The coast experienced wet conditions through much of March and April. This moisture, combined with cooler temperatures, has resulted in a higher-than-normal snowpack for the south coast and Vancouver Island regions. This may cause flooding in local rivers depending on May temperatures. The wet weather has delayed Lower Mainland and Vancouver Island farmers from getting into the fields. Many ducks and geese have moved through the area to breeding grounds further north, after fueling up in fields and foreshore areas. Resident waterfowl have begun nesting, but were likely delayed by the cooler conditions.
In the northern Interior, cool and wet spring weather has led to a large snowpack at high elevations. Snow conditions at lower elevations were average at best. A high runoff is expected for river-fed wetlands, while more-isolated wetlands should experience normal spring conditions.
Despite recent spring showers, conditions are relatively dry in the southern Interior due to below-average winter snowfall at low and moderate elevations. Many high-value wetlands still have relatively low water levels (as they did last year). It is particularly dry in the West Chilcotin area, where the only basins recharging are those with associated stream flows. Most waterfowl returned at approximately normal times, and breeding effort appears to be proceeding as usual. Canada geese goslings have been observed since late April.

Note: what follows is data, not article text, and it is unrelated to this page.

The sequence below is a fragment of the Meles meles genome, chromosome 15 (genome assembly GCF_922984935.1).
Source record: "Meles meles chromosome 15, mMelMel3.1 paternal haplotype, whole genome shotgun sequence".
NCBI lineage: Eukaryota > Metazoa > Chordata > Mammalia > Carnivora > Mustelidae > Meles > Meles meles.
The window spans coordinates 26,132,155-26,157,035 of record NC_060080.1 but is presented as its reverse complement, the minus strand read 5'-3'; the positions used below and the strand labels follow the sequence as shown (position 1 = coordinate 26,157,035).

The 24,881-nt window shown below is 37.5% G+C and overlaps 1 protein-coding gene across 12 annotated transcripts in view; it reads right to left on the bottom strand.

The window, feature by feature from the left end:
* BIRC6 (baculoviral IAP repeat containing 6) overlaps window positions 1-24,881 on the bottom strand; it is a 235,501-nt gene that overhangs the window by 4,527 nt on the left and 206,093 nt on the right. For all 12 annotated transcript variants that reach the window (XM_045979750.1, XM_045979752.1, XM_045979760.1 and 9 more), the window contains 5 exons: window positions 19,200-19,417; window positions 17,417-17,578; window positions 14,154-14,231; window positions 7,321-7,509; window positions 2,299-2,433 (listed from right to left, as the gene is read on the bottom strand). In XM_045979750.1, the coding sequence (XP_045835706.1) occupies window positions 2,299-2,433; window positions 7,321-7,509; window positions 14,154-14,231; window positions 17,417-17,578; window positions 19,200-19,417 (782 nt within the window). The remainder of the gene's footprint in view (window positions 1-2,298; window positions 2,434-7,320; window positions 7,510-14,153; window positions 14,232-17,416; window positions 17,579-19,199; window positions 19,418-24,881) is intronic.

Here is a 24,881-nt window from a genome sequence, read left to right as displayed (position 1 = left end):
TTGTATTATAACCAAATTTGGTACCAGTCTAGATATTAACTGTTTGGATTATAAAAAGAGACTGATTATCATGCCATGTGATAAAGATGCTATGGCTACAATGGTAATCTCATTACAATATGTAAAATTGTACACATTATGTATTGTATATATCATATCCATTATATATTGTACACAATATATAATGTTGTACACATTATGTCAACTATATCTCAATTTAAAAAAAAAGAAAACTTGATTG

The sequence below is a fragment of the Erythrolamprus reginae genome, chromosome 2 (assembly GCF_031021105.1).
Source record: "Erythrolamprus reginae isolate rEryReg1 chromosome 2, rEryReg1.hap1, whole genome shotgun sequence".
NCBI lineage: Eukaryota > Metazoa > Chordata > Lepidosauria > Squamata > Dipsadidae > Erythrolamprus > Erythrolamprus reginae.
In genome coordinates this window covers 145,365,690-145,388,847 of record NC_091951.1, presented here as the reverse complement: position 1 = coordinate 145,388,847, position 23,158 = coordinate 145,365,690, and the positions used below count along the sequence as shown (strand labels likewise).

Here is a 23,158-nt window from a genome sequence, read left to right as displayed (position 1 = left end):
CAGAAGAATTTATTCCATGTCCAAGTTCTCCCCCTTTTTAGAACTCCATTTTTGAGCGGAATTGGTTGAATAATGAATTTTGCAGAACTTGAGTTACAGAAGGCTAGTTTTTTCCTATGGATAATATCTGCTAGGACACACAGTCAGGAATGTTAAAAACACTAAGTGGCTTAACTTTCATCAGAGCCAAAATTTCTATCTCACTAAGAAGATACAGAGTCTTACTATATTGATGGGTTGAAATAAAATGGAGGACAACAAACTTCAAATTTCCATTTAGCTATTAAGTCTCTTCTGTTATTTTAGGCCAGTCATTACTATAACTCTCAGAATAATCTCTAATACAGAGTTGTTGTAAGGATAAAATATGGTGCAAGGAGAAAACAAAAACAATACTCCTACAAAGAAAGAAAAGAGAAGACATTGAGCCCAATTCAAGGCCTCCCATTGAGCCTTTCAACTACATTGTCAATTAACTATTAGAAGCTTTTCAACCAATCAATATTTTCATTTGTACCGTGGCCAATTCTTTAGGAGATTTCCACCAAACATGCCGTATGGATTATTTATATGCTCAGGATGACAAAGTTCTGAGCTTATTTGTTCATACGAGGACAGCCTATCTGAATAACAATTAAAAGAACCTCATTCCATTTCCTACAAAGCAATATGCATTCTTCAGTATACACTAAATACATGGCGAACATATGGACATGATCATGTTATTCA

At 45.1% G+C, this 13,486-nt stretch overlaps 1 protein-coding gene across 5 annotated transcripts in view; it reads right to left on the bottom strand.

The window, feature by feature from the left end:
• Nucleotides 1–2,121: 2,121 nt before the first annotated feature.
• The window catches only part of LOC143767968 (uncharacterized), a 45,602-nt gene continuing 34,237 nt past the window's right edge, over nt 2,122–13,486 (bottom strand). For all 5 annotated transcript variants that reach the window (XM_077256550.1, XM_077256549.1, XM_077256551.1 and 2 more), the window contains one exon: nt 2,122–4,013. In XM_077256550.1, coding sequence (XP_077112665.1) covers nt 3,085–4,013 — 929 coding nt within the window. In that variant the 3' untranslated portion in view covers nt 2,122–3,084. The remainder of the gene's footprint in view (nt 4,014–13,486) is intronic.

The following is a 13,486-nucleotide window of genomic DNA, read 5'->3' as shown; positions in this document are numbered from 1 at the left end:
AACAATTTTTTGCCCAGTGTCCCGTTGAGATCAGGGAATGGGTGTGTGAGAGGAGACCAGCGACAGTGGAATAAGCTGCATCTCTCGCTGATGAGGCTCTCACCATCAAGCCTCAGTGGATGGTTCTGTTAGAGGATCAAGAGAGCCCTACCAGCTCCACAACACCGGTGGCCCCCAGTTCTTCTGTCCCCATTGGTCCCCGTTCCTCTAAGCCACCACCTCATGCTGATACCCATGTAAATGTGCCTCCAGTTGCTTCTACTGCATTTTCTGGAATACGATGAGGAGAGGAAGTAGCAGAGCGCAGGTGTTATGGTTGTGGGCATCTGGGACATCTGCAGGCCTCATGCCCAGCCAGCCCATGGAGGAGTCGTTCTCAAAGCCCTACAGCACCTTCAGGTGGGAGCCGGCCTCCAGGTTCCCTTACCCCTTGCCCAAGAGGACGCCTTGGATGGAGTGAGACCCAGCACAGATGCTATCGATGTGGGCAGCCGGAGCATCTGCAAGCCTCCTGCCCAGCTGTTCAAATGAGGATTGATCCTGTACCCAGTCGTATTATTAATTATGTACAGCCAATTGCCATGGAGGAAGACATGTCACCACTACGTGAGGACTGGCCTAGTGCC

Snow conditions were above average this winter in the southeast Interior, which received some good late-winter snowfalls. Wetland conditions should be better than average.
In the Peace region, runoff was below average due to a lack of winter snow at low and moderate elevations. In the agricultural zone (and much of the boreal plains and taiga plains), winter precipitation was below normal. So far, spring precipitation been 115–200 per cent of normal, and much of this moisture soaked into the ground. There may be more runoff if the rain persists, but spring wetland conditions are mostly below average. Upland conditions should be good after the current rains. Early nesters, such as Canada geese and mallards, have likely initiated nests. Trumpeter swans arrived in mid April, and tundra swans are in the process of migrating through. Good numbers of common mergansers, Canada geese and common goldeneye were on the Peace River in early April.
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